No Hocus Pocus to Focus

It’s JJ, hey (that so riles Rey when I do that, he-he).  The Boss is busy, so I volunteered to post today.  There are so many things one can write about—too many—so I had to give some thought to what’s on my mind these days. 

Staying focused (don’t ask why).  There’s no magic to finding your focus; it’s something you do.  I love this quote from Mark Twain, which I believe lends itself nicely to the intent of this post.

“The secret of getting ahead is getting started.” 

Simply stated, yet perhaps not as simply done.  Nevertheless, the only way to make something happen, is to get started: focus, concentrate, encourage and inspire yourself.  Determine what it is you want or need to get done, plan it and do it.  And I’m not referring to writing, but anything you may desire to embrace in your life or hope to take up.

Rey and Linda and I put our heads together and came up with some ideas, hardly new and innovative ones, but definitely recognized and utilized.  These are in no order of importance or requirement. 

This doesn’t necessarily work for everyone.  Have a list and/or schedule.  Rey will attest to this, that having something planned or programed doesn’t work, as she prefers to be spontaneous.  I, on the other hand, will have a to-do list, while Linda will have a thorough agenda/timetable.  A plan of some sort, even if merely a few jotted points—key points or tasks—is worth taking the time to record, to serve as “reminders to be completed”. 

In terms of the recording the task [an all-encompassing word that sounds less cumbersome than “job” or “chore”], consider:

♦   what it is you want to accomplish / see done    ♦    the time factor involved (what is it and how does it need to be approached—over several hours, days) and schedule accordingly.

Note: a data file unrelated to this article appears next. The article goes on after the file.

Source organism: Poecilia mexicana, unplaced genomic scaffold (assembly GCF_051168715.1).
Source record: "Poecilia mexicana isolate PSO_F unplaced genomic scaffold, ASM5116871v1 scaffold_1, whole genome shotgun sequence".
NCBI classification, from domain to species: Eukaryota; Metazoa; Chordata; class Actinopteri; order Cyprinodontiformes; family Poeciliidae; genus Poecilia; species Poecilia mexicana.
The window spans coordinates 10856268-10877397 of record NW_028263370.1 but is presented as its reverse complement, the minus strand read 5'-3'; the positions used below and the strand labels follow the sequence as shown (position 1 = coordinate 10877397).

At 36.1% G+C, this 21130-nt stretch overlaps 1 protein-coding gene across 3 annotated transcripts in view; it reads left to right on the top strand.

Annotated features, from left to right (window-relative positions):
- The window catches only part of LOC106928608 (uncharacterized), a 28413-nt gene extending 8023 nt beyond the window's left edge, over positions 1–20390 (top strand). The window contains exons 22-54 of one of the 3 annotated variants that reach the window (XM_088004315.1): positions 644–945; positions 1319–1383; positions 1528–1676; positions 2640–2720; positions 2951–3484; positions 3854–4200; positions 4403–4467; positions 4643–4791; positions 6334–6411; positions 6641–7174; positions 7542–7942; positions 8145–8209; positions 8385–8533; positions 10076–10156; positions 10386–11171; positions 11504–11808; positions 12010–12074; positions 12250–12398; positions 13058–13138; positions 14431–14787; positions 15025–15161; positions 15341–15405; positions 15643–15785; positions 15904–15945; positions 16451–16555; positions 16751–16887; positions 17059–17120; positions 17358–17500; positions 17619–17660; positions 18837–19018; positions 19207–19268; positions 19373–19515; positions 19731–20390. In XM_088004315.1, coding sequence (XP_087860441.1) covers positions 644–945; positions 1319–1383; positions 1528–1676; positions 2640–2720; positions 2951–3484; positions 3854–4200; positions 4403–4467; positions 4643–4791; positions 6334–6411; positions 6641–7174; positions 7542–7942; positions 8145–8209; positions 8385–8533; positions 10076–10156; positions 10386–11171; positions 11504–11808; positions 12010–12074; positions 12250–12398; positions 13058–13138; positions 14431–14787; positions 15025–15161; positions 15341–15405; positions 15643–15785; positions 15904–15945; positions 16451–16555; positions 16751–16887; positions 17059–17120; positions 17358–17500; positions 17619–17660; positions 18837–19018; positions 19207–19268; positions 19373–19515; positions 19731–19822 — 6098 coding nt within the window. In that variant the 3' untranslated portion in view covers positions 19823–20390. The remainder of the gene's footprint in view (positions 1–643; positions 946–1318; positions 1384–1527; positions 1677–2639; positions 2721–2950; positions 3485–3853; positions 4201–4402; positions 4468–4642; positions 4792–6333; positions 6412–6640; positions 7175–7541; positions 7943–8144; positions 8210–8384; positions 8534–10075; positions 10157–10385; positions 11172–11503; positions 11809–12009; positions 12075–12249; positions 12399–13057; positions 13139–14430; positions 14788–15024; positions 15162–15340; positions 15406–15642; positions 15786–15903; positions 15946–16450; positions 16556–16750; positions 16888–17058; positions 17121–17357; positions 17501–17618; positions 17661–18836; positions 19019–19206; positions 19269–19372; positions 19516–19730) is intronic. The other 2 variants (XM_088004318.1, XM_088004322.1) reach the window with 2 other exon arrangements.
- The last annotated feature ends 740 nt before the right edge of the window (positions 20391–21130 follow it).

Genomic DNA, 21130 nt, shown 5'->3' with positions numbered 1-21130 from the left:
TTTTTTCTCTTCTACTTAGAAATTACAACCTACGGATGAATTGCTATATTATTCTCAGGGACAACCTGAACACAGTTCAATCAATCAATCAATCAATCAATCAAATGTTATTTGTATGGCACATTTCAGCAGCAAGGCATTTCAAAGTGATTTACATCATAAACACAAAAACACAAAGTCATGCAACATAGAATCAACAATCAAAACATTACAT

If you’re about to engage in said task—you’re striving to get that focus, uh, focused—make sure there are no distractions.  Depending on what you’re intending to do, find a quiet place and make sure you don’t have your phone around (it’s way too easy to find excuses to chat or text).  Avoid social media—unless that happens to be your focus, of course.

If you live with others, ask that they kindly respect your need for solitude for an hour, or whatever time you’ve allotted for yourself.

I like a Red Bull when I’m hunkering down to do something, but maybe a latte, coffee, or tea will do it for you.  Caffeine gives [me] that extra little “boost” of energy and, yes, clarity.

Take a break—to stretch your legs, grab a [wholesome] snack, re-focus—but don’t make it too long; otherwise, you may become unfocused.  But five minutes here and there can prove beneficial.

If there are a number of tasks, arrange them in terms of priority and similarity.  Given my own experience(s), I suggest [strongly] you don’t try to do a number at once.  One at a time—with full focus—works best.

There’s no hocus pocus, or magic trick; it’s a bit of logic (planning and approach), a touch of commitment/perseverance (sticking with it), and a little determination (it will get done).

 

Author: tylerus

I'm primarily a writer of fiction and blog posts, and a sometimes editor and proofreader of books, manuals, and film/television scripts. Fact-checking and researching, organizing and coordinating are skills and joys (I enjoy playing detective and developing structure). My fiction audience: lovers of female-sleuth mysteries. My genres of preference: mysteries (needless to say), women’s fiction, informative and helpful “affirmative” non-fiction. So-o, here I am, staring up a new blog for aspiring and established e-Book writers. The plan: to share the (long) journey of getting to this stage, and share "learnings" and "teachings". There's a lot I hope to accomplish with this blog, but it may be a while before that happens as there's a lot on the ol' plate - taking care of Mom, working full-time, and attempting to get another book in the Triple Threat Investigation Agency series written (never mind blog postings and other writing projects). It's very challenging and it's all good. As I like to say: teeny focused baby steps are just as effective as long forceful strides. It may take a little longer, but we will get there.

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